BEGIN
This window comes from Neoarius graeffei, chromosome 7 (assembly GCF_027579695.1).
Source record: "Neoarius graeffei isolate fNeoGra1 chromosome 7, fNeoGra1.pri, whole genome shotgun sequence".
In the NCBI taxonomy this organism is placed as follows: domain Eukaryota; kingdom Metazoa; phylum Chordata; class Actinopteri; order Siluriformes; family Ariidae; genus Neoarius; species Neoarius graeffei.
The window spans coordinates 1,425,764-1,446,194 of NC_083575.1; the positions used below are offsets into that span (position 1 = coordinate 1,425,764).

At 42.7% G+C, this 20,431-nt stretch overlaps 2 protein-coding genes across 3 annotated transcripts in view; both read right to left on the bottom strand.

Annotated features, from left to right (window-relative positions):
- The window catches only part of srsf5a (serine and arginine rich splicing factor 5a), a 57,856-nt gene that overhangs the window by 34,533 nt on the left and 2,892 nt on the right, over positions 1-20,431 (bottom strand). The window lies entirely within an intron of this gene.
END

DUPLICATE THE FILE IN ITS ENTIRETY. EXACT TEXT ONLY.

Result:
This window comes from Neoarius graeffei, chromosome 7 (assembly GCF_027579695.1).
Source record: "Neoarius graeffei isolate fNeoGra1 chromosome 7, fNeoGra1.pri, whole genome shotgun sequence".
In the NCBI taxonomy this organism is placed as follows: domain Eukaryota; kingdom Metazoa; phylum Chordata; class Actinopteri; order Siluriformes; family Ariidae; genus Neoarius; species Neoarius graeffei.
The window spans coordinates 1,425,764-1,446,194 of NC_083575.1; the positions used below are offsets into that span (position 1 = coordinate 1,425,764).

At 42.7% G+C, this 20,431-nt stretch overlaps 2 protein-coding genes across 3 annotated transcripts in view; both read right to left on the bottom strand.

Annotated features, from left to right (window-relative positions):
- The window catches only part of srsf5a (serine and arginine rich splicing factor 5a), a 57,856-nt gene that overhangs the window by 34,533 nt on the left and 2,892 nt on the right, over positions 1-20,431 (bottom strand). The window lies entirely within an intron of this gene.